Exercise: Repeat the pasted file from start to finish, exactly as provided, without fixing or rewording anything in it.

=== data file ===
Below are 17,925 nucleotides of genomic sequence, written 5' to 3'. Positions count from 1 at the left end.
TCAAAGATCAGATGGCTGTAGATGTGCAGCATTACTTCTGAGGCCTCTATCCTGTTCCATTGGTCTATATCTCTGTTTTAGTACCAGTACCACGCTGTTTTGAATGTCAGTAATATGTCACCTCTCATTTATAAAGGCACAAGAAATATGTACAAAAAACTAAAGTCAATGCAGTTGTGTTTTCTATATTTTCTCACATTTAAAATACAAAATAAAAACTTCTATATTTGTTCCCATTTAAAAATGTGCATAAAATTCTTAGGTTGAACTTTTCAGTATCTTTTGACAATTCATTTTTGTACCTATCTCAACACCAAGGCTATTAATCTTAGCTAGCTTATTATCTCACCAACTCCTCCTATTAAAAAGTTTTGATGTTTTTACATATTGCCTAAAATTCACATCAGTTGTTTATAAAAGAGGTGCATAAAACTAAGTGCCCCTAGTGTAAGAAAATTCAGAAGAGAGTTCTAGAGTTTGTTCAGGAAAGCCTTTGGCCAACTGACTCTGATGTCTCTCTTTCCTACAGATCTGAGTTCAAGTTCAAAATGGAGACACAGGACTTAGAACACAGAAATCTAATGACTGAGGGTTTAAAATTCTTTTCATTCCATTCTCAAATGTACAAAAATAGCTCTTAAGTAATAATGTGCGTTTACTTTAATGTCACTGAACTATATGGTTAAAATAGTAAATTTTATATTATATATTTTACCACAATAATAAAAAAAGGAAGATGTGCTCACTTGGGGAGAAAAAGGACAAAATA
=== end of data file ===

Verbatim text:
Below are 17,925 nucleotides of genomic sequence, written 5' to 3'. Positions count from 1 at the left end.
TCAAAGATCAGATGGCTGTAGATGTGCAGCATTACTTCTGAGGCCTCTATCCTGTTCCATTGGTCTATATCTCTGTTTTAGTACCAGTACCACGCTGTTTTGAATGTCAGTAATATGTCACCTCTCATTTATAAAGGCACAAGAAATATGTACAAAAAACTAAAGTCAATGCAGTTGTGTTTTCTATATTTTCTCACATTTAAAATACAAAATAAAAACTTCTATATTTGTTCCCATTTAAAAATGTGCATAAAATTCTTAGGTTGAACTTTTCAGTATCTTTTGACAATTCATTTTTGTACCTATCTCAACACCAAGGCTATTAATCTTAGCTAGCTTATTATCTCACCAACTCCTCCTATTAAAAAGTTTTGATGTTTTTACATATTGCCTAAAATTCACATCAGTTGTTTATAAAAGAGGTGCATAAAACTAAGTGCCCCTAGTGTAAGAAAATTCAGAAGAGAGTTCTAGAGTTTGTTCAGGAAAGCCTTTGGCCAACTGACTCTGATGTCTCTCTTTCCTACAGATCTGAGTTCAAGTTCAAAATGGAGACACAGGACTTAGAACACAGAAATCTAATGACTGAGGGTTTAAAATTCTTTTCATTCCATTCTCAAATGTACAAAAATAGCTCTTAAGTAATAATGTGCGTTTACTTTAATGTCACTGAACTATATGGTTAAAATAGTAAATTTTATATTATATATTTTACCACAATAATAAAAAAAGGAAGATGTGCTCACTTGGGGAGAAAAAGGACAAAATA